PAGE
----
I usually cover the broccoli with a lid before bringing it to the boil, then turn the element off and let it steam through. Some of the boiling stock can be added to the gravy mix;  brown onion is my choice.

I am sure you will enjoy this delicious meal, which is effortless to put together, costs less than four dollars and gives you 30 minutes to unwind after a busy day.

Wednesday, November 4, 2009

Roses in full bloom.........





Buff Beauty and Graham Thomas flaunt their beauty and the fragrance is quite heady.




Graham Thomas nestles beneath the Copper Beech.




Bantry Bay sprawls over the gazebo, upstaging the lilliums at the front: however, they will be flowering shortly...




Command Performance, living up to her name, soon to be dwarfed by thirty tomato plants and the grapevine just takes things in its stride. With so many birds in the garden, there's not an aphid in sight.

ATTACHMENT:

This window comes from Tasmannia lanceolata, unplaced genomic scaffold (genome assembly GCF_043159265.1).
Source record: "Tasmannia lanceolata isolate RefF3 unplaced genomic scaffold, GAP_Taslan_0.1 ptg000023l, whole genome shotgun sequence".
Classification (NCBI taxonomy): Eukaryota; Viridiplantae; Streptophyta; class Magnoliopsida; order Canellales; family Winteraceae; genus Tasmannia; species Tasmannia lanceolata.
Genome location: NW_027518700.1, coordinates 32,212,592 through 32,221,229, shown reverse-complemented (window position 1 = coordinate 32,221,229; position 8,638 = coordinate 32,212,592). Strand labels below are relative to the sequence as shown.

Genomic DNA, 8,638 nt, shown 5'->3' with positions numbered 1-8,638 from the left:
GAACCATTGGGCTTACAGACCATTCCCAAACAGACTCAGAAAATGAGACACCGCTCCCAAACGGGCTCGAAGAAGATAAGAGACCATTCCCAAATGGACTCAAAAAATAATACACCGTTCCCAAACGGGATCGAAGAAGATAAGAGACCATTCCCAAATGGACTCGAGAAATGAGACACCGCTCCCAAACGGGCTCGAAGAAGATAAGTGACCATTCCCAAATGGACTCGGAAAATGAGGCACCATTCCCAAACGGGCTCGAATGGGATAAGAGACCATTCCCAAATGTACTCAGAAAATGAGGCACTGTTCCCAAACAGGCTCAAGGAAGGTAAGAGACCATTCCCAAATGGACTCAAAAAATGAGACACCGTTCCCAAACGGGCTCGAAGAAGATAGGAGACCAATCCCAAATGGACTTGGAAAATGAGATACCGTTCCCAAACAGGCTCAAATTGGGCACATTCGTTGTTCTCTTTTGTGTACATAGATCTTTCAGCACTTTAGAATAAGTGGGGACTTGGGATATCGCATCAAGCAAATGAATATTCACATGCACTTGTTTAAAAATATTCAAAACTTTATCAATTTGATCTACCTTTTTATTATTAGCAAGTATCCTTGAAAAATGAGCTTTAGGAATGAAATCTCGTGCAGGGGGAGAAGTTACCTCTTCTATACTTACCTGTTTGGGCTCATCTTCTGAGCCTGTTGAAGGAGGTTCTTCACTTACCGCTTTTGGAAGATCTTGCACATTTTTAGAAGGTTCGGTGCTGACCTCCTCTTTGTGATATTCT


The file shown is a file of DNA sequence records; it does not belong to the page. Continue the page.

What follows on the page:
These days, rose sprays are a thing of the past.........................





Sunday, October 25, 2009

Cooking for one is fun................

and what makes it so, is to prepare for four people instead of, just one. Leftovers can be put in the freezer for another day, but often enough, they come in handy to add to other dishes and of course, the flavour is so much better after a day or two.
I always make large quantities of various soups and these are a mainstay in my kitchen. I find particularly, tomato soup is rich in flavour after having been caramelised, then further enriched with garlic, coriander, onions, celery, chilli and so on: it is the base of all my cooking. Whether it's a casserole, chicken dish, or whatever comes to mind.
Another thing I find useful, is keep French sticks in the freezer, some already with garlic butter or herbs, and ready to just pop into the oven. Stale bread, put through the food processor, provides enough crumbs for several meals, and these are kept in an air tight container in the pantry.

Of late, I have been cooking up quantities of vegetables and putting smaller lots into the freezer for later use.
Very little ever gets wasted in my household and there is always a meal at the ready. Particularly useful when people arrive unexpectedly: you're not stuck in the kitchen preparing food with a lot of cleaning up and missing out on all the chatter, or trying to concentrate and chat at the same time.